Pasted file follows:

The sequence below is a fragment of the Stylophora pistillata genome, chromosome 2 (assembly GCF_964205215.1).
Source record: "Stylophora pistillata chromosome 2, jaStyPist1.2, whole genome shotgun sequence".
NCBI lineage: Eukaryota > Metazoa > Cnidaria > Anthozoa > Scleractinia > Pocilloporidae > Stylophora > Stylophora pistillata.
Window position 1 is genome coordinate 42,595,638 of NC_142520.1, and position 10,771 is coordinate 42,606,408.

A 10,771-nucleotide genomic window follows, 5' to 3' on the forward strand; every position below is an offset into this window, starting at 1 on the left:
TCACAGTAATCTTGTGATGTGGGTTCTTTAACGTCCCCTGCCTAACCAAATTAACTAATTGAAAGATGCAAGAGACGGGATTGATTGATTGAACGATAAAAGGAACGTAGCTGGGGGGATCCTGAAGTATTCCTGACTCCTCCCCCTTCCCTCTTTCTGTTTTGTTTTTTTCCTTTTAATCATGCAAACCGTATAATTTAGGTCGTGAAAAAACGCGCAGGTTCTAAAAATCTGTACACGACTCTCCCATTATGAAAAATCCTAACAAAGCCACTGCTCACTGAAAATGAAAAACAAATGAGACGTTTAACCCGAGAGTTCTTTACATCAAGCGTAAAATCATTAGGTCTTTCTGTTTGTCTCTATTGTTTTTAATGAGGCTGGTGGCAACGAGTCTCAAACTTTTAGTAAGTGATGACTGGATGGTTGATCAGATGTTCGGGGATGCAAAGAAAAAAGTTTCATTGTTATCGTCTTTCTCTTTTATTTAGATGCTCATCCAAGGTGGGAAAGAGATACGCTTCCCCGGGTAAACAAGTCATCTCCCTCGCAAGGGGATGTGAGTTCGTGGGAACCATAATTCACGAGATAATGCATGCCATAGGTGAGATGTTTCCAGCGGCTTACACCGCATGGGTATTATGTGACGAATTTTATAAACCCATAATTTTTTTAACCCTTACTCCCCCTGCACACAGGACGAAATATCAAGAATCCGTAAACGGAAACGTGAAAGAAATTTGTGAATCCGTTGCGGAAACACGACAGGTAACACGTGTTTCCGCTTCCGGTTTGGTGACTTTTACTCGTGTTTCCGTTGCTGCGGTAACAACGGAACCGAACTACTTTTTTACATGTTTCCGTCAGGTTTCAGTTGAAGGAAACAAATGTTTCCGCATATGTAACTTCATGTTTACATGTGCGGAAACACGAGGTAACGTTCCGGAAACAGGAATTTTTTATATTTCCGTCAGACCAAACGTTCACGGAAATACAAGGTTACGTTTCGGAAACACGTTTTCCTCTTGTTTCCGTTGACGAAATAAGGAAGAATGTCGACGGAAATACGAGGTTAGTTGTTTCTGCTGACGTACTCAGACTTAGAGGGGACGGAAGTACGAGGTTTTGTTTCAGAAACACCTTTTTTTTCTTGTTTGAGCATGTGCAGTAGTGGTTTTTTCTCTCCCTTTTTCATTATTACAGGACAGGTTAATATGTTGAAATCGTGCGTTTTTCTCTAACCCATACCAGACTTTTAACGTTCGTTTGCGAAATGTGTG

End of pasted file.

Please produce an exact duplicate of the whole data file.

The sequence below is a fragment of the Stylophora pistillata genome, chromosome 2 (assembly GCF_964205215.1).
Source record: "Stylophora pistillata chromosome 2, jaStyPist1.2, whole genome shotgun sequence".
NCBI lineage: Eukaryota > Metazoa > Cnidaria > Anthozoa > Scleractinia > Pocilloporidae > Stylophora > Stylophora pistillata.
Window position 1 is genome coordinate 42,595,638 of NC_142520.1, and position 10,771 is coordinate 42,606,408.

A 10,771-nucleotide genomic window follows, 5' to 3' on the forward strand; every position below is an offset into this window, starting at 1 on the left:
TCACAGTAATCTTGTGATGTGGGTTCTTTAACGTCCCCTGCCTAACCAAATTAACTAATTGAAAGATGCAAGAGACGGGATTGATTGATTGAACGATAAAAGGAACGTAGCTGGGGGGATCCTGAAGTATTCCTGACTCCTCCCCCTTCCCTCTTTCTGTTTTGTTTTTTTCCTTTTAATCATGCAAACCGTATAATTTAGGTCGTGAAAAAACGCGCAGGTTCTAAAAATCTGTACACGACTCTCCCATTATGAAAAATCCTAACAAAGCCACTGCTCACTGAAAATGAAAAACAAATGAGACGTTTAACCCGAGAGTTCTTTACATCAAGCGTAAAATCATTAGGTCTTTCTGTTTGTCTCTATTGTTTTTAATGAGGCTGGTGGCAACGAGTCTCAAACTTTTAGTAAGTGATGACTGGATGGTTGATCAGATGTTCGGGGATGCAAAGAAAAAAGTTTCATTGTTATCGTCTTTCTCTTTTATTTAGATGCTCATCCAAGGTGGGAAAGAGATACGCTTCCCCGGGTAAACAAGTCATCTCCCTCGCAAGGGGATGTGAGTTCGTGGGAACCATAATTCACGAGATAATGCATGCCATAGGTGAGATGTTTCCAGCGGCTTACACCGCATGGGTATTATGTGACGAATTTTATAAACCCATAATTTTTTTAACCCTTACTCCCCCTGCACACAGGACGAAATATCAAGAATCCGTAAACGGAAACGTGAAAGAAATTTGTGAATCCGTTGCGGAAACACGACAGGTAACACGTGTTTCCGCTTCCGGTTTGGTGACTTTTACTCGTGTTTCCGTTGCTGCGGTAACAACGGAACCGAACTACTTTTTTACATGTTTCCGTCAGGTTTCAGTTGAAGGAAACAAATGTTTCCGCATATGTAACTTCATGTTTACATGTGCGGAAACACGAGGTAACGTTCCGGAAACAGGAATTTTTTATATTTCCGTCAGACCAAACGTTCACGGAAATACAAGGTTACGTTTCGGAAACACGTTTTCCTCTTGTTTCCGTTGACGAAATAAGGAAGAATGTCGACGGAAATACGAGGTTAGTTGTTTCTGCTGACGTACTCAGACTTAGAGGGGACGGAAGTACGAGGTTTTGTTTCAGAAACACCTTTTTTTTCTTGTTTGAGCATGTGCAGTAGTGGTTTTTTCTCTCCCTTTTTCATTATTACAGGACAGGTTAATATGTTGAAATCGTGCGTTTTTCTCTAACCCATACCAGACTTTTAACGTTCGTTTGCGAAATGTGTG